To get hosting for your non-profit website, you are going to have to create an account with a hosting company, and they are going to charge you a massive amount for each gigabyte of data a site uses. That part is true. But you’re going to get a nice package at no charge from the provider, because they know the value of using their server at no cost for a small set of websites. They see an opportunity to bring people into their company who are helping charities in other ways. And because of that, you’re going to pay next to nothing for hosting. If you are running a large-scale non-profit like a nationwide PTA, supporting a nonprofit is a much larger enterprise than a mom-and-pop website. The costs of running that website can be much, much greater than a support team who will look after you during site-building.

Why would a hosting company want to spend so much money? One reason is that hosting nonprofit sites that require power and other things might require a lot of CPU cycles, which is why it’s not cheap to run. But another reason is that hosting a website is a major headache, and a lot of hosting providers don’t want to charge for that headache, or want to charge for something that would be much more valuable to the company itself. Many site owners know this first-hand, from running massive Facebook pages for a big influencers. Enormous media management and data center construction teams use a lot of resources and bandwidth, so when Facebook charges you money for Facebook hosting, you want to use a free provider.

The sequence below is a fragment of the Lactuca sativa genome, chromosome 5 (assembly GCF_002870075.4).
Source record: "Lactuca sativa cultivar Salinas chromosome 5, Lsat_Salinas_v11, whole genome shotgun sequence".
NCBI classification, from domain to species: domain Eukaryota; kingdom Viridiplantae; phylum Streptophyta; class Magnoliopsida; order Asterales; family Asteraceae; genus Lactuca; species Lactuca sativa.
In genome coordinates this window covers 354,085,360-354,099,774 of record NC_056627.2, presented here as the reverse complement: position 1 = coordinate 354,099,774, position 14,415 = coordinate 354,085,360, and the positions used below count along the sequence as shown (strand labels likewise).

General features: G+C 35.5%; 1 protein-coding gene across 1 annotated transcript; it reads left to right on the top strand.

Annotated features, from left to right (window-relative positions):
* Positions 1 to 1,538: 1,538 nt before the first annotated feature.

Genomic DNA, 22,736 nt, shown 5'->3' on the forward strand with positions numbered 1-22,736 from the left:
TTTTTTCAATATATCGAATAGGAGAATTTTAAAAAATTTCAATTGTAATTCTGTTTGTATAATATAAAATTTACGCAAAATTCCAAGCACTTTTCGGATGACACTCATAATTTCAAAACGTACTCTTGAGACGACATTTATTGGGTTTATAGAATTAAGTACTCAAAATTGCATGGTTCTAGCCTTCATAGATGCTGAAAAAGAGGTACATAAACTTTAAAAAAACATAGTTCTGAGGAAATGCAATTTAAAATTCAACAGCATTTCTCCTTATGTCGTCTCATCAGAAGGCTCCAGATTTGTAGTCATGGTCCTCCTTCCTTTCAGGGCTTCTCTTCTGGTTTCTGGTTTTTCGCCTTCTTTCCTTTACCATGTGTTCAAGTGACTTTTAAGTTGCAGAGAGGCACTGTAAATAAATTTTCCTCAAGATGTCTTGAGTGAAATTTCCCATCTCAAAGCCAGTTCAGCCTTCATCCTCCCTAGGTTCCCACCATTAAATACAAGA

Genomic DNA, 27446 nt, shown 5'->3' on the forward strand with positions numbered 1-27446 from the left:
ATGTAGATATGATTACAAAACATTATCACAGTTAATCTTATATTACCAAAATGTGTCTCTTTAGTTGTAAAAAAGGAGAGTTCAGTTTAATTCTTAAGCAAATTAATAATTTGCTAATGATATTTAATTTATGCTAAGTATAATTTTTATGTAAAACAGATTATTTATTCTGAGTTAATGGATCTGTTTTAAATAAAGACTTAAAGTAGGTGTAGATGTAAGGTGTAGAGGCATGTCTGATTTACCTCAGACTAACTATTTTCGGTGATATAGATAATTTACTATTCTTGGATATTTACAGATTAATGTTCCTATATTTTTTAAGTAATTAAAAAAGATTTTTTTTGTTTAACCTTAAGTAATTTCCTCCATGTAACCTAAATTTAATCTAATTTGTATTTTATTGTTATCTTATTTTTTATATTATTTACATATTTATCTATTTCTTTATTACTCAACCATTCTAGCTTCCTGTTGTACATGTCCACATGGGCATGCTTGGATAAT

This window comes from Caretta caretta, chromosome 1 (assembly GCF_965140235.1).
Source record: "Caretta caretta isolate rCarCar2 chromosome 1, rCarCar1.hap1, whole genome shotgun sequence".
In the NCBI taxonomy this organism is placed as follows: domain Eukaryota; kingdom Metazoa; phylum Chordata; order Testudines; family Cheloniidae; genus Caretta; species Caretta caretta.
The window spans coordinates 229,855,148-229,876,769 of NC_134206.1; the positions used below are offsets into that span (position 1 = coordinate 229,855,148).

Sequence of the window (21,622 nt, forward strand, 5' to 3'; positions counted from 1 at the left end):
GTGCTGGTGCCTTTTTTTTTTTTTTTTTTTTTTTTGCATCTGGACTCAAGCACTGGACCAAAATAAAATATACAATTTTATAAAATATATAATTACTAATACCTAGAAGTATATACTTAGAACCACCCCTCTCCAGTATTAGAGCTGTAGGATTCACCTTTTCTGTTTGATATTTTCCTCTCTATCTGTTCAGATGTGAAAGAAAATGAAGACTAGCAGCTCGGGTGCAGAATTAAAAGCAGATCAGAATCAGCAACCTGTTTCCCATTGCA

Unfortunately, the industry is such that providers can charge whatever they want to, so providers that charge for regular hosting usually charge far less than providers that charge for business hosting. They look at your site and see a great little asset that gets in the way of their other work. Instead of charging you money for hosting, they offer you much less server space at a good price, and if you use a service that provides extra money for extra duties, they charge you extra for the extra tasks. Of course, they would probably be furious if you used a service that allows you to charge others extra money to do things that were simpler or more effective for them. There’s another benefit to using a free website hosting provider in this situation, but it’s not the case that there is a marked price differential between free and paid providers. A lot of providers don’t really provide free hosting, they just offer huge amounts of storage or bandwidth and account features that a free provider can’t offer, like social media features. The only reason to use free hosting is if you really, really don’t like paying for hosting. If you can cut down on website maintenance costs, switch to free hosting and just leave your site up for a few years, that’s generally a bad idea. You’ll save money, but if you’re using a gigantic amount of storage space and bandwidth or they have a service that doesn’t offer some important features you really need, that’s not a good idea.

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